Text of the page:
The good news at the end of the Safari Rally was that the event will be on the calendar of the World Rally Championship for the next five years. 

Rallying is a great opportunity for everyone involved. The drivers get to show their skills on the world stage, companies got publicity, WRC Kenya was successful and the fans got to see some rally action and go outdoors after a dour year. 

That the rally will be back next year and the next four years is a boost for everyone and there will certainly be more interest from companies as well as individuals with a need for speed and who want to get in the rally. 

Every car in the rally is a flying billboard and while the brands have much to gain in the form of advertising, the teams are usually happy to be relieved of the cost of financing themselves, because rallying is an expensive affair. 

Today, Moolah gets behind the scenes to find out how much it costs to put a team in the Safari Rally. 

There are two main cost areas in rallying – the team behind the wheel and the vehicle itself. 

The team behind the wheel consists of the driver and the navigator, and they need special driving gear, which consists of branded overalls, helmets and an intercom for their communication. The full gear costs about KSh400,000, that is KSh200,000 for the branded overalls and KSh200,000 for their helmets and the intercom. 

The team in the car is supported by a service team, which ensures their car is in the best condition to race. It consists mostly of mechanics and engineers, whose accommodation and meals are taken care of and an allowance paid.   

Naturally, the team will need accommodation and meals for the duration of the rally. For the three-day Safari Rally, that comes to:

Accommodation at: KSh115,000 for the entire team

Food and beverages at: KSh85,000

The other main determinant of the cost for a rally team is the car they will be using. 

There are five main categories of rally cars: 

  • Group N
  • Two-wheel drive (2WD)
  • Entry level 4-Wheel Drive 
  • Mid-level 4-Wheel Drive 
  • Rally 5 

The rally cars are segmented into several levels by the FIA, which makes it possible for everyone to compete at a level that suits their budget. The higher up the ladder, the more performance the vehicle will have and the cost will likewise reflect that. 

Naturally, the price of the vehicle depends on its age, mileage and condition, meaning the prices range start from about KSh500,000 for a two-wheel Volkswagen Golf. 

Group N cars are everyday street cars that have been modified with front and rear suspension, exhaust systems, and modified engine management. They are required to maintain the same braking systems, internal engine parts, suspension layout and geometry, gearbox and gear ratios and differentials. Group N rally cars are popular in Kenya as they are affordable to buy and modify. 

A Ford Fiesta 2 performance level car (R4) would cost about 64,990 Euros, the equivalent of KSh8.3 million. A Ford Fiesta 4WD performance level (R4) would go for 99,000 Euros, about KSh12.8 million. 

A used Group N Mitsubishi Lancer Evolution X can range anywhere from KSh6 million to KSh8 million while a used Mitsubishi Lancer Evolution X R4 can range anywhere from KSh8 million to KSh12 million. 

A Ford Fiesta R5 can cost up to KSh26 million.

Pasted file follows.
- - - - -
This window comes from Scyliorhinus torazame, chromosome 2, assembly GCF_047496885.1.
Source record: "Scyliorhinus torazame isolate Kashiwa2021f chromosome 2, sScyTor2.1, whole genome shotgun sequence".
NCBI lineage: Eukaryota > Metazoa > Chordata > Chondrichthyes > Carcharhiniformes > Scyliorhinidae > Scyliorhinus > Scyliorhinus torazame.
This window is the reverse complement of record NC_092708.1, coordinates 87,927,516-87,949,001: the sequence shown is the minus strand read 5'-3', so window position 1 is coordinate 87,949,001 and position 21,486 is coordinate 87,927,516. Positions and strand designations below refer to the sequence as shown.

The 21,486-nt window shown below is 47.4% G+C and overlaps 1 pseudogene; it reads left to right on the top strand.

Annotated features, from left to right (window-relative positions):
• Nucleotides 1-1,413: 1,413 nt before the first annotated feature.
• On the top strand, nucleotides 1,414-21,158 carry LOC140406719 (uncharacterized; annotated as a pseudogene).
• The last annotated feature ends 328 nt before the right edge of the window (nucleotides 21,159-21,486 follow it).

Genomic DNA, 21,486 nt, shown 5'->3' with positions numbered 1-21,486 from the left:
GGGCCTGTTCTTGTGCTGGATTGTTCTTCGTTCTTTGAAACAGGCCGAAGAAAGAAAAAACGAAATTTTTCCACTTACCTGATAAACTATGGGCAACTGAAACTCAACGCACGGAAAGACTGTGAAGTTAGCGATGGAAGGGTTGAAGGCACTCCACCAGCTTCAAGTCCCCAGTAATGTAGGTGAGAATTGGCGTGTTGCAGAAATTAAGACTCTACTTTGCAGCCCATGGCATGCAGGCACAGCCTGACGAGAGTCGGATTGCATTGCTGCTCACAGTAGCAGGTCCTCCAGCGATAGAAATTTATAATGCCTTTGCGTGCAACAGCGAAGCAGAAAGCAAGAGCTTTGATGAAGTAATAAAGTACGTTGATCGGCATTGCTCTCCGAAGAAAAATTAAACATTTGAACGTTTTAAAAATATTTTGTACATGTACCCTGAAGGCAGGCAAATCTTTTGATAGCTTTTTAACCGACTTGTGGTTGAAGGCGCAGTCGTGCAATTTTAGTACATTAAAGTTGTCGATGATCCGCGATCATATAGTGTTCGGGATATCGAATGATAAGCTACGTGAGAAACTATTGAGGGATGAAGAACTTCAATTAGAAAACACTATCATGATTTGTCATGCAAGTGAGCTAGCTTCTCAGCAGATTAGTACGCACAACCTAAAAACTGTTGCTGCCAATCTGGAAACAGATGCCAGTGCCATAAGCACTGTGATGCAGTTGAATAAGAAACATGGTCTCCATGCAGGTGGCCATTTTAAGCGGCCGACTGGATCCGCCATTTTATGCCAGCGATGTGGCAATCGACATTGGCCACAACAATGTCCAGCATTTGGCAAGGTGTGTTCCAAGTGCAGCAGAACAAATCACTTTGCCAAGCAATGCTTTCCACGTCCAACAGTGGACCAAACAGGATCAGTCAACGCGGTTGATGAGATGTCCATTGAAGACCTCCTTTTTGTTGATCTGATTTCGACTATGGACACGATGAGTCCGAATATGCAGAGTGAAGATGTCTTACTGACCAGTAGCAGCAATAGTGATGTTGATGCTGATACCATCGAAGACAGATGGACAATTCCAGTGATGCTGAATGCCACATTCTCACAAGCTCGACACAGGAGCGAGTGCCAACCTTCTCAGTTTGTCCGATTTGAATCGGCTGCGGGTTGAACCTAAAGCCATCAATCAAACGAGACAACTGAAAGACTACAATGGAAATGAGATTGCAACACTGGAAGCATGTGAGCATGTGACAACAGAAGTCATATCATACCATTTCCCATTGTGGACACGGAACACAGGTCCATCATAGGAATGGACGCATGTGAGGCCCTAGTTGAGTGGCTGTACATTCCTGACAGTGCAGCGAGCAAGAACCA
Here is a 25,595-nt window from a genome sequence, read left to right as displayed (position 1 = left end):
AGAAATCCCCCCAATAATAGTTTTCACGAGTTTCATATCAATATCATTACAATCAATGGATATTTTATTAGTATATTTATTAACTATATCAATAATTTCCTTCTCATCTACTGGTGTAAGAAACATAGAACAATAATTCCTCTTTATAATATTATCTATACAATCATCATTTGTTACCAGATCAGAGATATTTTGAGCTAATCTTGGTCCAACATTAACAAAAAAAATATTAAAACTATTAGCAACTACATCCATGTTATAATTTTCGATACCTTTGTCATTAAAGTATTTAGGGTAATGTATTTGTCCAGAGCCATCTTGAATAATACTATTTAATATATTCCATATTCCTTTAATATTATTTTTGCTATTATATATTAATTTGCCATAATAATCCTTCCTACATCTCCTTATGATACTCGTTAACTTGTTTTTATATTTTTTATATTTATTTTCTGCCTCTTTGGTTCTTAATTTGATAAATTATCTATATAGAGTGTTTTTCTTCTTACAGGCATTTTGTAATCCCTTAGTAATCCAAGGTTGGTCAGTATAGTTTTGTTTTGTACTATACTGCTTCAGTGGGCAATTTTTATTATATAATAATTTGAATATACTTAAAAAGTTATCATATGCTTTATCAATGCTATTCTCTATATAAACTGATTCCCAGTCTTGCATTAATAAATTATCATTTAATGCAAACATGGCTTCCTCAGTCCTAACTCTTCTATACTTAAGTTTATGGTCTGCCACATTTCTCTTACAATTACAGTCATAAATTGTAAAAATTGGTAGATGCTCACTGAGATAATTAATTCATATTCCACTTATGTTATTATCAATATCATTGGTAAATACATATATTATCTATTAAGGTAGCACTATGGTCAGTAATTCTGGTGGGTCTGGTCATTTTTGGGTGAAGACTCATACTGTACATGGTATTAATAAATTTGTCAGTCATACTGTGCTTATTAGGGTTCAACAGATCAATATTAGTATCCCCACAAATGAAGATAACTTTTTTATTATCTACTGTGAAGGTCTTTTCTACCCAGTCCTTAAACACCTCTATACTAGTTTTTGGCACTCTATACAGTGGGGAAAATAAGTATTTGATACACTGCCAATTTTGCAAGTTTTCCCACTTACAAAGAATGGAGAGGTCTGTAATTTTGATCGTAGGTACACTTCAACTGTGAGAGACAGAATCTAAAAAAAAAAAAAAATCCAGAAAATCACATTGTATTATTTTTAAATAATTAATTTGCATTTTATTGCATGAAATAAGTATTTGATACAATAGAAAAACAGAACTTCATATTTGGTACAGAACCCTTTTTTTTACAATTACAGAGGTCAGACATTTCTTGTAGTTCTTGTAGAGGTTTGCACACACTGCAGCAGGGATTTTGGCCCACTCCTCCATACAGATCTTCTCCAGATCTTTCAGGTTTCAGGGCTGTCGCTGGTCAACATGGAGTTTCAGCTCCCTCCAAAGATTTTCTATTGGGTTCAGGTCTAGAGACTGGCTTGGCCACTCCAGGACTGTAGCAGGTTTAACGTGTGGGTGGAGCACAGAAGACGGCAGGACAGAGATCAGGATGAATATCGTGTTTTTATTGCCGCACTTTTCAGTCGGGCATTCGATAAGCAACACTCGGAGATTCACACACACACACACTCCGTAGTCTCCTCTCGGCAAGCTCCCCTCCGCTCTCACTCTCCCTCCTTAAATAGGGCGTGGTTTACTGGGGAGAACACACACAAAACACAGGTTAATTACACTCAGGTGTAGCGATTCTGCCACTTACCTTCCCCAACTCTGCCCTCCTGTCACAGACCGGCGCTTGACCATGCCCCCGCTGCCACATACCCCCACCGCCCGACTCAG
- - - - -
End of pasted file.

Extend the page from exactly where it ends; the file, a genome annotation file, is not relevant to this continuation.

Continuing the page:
For the rally itself, the entire team has to go through a recce of the route and then the various stages. 

Some rally cars use AVGAS, an aviation fuel used in spark-ignited internal combustion engines.  

For the WRC Safari Rally, only non-priority drivers were allowed to use AVGAS, which would cost them about KSh165,000 for the entire rally, recce, and the other related events in between. 

For the FIA priority drivers, they were required to use the FIA approved racing fuel, which was being supplied by Total for the WRC Safari Rally at a cost of 5.60 Euros, that’s KSh721 plus Value Added Tax per litre. 

At the rally, the M-Sport Ford Fiestas consumed about 200 litres of fuel each, according to one of the crews. 

Tyres are another important component and for the WRC Safari Rally, all WRC cars were allowed a maximum of 24 tyres plus 4 spares and all other cars 22 tyres plus four spares for the duration of the rally. Each set of tyres costs about KSh52,000, with rims at KSh25,000, and this means that for the three days of the rally, each car could use tyres and rims costing up to KSh2.1 million.  

Each car in the rally needs a service car and for the three-day rally, the recce and related events, the cost of hiring, fueling and maintaining the service car comes to a combined cost of about KSh145,000. 

As the cars finish each stage, they are taken in for complete service, and this means that they will need new parts. The prices of these parts are determined by the make of the car, which makes it difficult to establish the exact costs. A rally car’s most important parts are the engine, gearbox, differentials and shock absorbers. With a gruelling rally like the Safari Rally, the shock absorbers have to be replaced at one point. The most ideal shock absorbers for rally cars cost KSh1 million for a set of four. 

For example, running one Mitsubishi Evo X R4 for a full season can cost up to KSh4 million in terms of spare parts. Naturally, it depends on what the team breaks or damages while out in the stages. 

And as they race on the ground, there are eyes in helicopters above, spotting dangers, calling in help, evacuating the injured and taking photos and videos of the action below. Helicopters are expensive to keep in the air, and they need tracking equipment. 

All told, the cost of putting a team in the WRC Safari Rally is, well…mind-boggling. It can be as low as KSh1.5 million for a starter in a modified street car or as high as possible, mainly depending on the machine you intend to use.